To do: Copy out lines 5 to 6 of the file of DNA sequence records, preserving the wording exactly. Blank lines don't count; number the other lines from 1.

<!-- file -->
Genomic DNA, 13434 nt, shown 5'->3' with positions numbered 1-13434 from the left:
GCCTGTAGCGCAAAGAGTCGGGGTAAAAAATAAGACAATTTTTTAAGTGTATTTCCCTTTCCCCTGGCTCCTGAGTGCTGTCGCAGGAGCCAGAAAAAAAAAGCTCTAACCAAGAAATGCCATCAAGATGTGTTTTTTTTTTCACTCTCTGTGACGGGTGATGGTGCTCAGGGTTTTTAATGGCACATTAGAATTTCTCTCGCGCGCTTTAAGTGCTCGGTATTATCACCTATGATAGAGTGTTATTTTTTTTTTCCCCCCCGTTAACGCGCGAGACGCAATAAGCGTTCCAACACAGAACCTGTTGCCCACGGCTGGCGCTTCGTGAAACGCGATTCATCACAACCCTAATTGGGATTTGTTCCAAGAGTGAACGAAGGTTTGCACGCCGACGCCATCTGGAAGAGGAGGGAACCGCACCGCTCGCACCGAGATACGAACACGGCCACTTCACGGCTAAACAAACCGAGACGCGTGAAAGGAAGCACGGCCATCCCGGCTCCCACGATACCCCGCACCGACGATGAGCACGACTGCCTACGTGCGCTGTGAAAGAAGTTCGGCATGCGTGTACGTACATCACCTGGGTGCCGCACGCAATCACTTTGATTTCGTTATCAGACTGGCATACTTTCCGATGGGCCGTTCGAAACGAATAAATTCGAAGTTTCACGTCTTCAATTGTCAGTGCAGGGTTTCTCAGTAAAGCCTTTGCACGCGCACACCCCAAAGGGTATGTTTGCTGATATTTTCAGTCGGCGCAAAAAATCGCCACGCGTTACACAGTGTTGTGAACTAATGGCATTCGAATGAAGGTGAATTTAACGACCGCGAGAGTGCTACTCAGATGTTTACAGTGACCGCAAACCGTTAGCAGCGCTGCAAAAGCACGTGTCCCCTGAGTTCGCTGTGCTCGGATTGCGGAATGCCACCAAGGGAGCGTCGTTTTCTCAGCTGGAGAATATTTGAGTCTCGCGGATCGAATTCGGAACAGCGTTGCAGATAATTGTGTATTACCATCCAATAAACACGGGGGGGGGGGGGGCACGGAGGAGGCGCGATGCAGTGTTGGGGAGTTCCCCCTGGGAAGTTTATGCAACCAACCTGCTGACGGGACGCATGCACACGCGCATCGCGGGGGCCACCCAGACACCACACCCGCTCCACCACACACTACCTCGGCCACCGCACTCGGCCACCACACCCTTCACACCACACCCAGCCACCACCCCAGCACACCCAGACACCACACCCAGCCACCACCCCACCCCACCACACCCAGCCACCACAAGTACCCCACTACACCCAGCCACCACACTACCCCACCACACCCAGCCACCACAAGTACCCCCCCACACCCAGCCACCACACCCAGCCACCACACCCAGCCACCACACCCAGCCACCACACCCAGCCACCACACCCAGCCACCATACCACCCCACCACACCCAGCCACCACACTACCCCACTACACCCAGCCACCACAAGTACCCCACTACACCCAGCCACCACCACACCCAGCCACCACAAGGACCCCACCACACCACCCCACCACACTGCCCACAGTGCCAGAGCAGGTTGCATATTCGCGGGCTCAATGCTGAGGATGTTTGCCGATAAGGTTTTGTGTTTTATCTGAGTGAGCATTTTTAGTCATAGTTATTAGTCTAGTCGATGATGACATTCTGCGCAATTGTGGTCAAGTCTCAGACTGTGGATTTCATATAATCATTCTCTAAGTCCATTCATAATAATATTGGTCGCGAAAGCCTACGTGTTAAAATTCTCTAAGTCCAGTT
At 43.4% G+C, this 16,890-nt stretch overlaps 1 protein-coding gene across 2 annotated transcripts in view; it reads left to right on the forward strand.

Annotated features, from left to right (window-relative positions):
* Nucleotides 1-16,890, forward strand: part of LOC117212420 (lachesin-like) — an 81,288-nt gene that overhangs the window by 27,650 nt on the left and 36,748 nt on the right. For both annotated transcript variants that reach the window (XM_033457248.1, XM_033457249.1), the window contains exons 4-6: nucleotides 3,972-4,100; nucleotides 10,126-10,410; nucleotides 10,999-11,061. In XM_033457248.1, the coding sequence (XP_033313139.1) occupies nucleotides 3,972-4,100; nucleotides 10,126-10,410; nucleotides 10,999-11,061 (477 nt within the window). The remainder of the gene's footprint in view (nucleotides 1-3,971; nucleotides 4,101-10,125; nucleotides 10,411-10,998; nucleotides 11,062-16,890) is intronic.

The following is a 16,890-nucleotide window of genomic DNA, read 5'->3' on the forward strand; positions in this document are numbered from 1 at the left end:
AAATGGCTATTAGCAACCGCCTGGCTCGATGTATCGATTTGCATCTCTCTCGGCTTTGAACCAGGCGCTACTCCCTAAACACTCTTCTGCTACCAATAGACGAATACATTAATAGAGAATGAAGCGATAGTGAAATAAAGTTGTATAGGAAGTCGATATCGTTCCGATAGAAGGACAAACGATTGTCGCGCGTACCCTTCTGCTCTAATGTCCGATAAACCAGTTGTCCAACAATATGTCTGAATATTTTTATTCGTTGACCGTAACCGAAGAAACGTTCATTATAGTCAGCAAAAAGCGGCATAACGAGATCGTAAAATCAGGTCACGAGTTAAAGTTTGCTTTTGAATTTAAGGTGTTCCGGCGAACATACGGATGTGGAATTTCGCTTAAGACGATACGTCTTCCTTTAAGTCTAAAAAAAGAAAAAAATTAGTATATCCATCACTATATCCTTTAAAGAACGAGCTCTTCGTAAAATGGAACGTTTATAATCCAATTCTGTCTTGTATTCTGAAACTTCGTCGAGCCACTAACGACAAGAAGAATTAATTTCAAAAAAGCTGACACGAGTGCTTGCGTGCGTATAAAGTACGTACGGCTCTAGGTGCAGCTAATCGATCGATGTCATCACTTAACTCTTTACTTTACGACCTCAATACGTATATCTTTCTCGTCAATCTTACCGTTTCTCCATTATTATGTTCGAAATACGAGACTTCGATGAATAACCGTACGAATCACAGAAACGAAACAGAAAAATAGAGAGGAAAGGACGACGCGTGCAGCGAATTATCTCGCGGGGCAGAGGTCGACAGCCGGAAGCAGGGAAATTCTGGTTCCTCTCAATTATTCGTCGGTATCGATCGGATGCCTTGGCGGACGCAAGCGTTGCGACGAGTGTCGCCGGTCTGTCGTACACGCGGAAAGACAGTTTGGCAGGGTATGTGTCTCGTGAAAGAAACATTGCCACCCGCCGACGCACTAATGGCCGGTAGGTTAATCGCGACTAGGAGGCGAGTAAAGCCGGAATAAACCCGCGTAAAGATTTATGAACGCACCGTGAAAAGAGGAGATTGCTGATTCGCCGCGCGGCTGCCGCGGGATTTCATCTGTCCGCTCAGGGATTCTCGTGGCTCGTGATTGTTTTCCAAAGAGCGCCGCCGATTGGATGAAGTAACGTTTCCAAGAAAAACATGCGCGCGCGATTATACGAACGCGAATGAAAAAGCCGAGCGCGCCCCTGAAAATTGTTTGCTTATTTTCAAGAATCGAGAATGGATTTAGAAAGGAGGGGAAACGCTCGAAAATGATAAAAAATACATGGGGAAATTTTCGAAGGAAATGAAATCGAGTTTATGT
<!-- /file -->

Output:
* Nucleotides 1-16,890, forward strand: part of LOC117212420 (lachesin-like) — an 81,288-nt gene that overhangs the window by 27,650 nt on the left and 36,748 nt on the right. For both annotated transcript variants that reach the window (XM_033457248.1, XM_033457249.1), the window contains exons 4-6: nucleotides 3,972-4,100; nucleotides 10,126-10,410; nucleotides 10,999-11,061. In XM_033457248.1, the coding sequence (XP_033313139.1) occupies nucleotides 3,972-4,100; nucleotides 10,126-10,410; nucleotides 10,999-11,061 (477 nt within the window). The remainder of the gene's footprint in view (nucleotides 1-3,971; nucleotides 4,101-10,125; nucleotides 10,411-10,998; nucleotides 11,062-16,890) is intronic.

The following is a 16,890-nucleotide window of genomic DNA, read 5'->3' on the forward strand; positions in this document are numbered from 1 at the left end: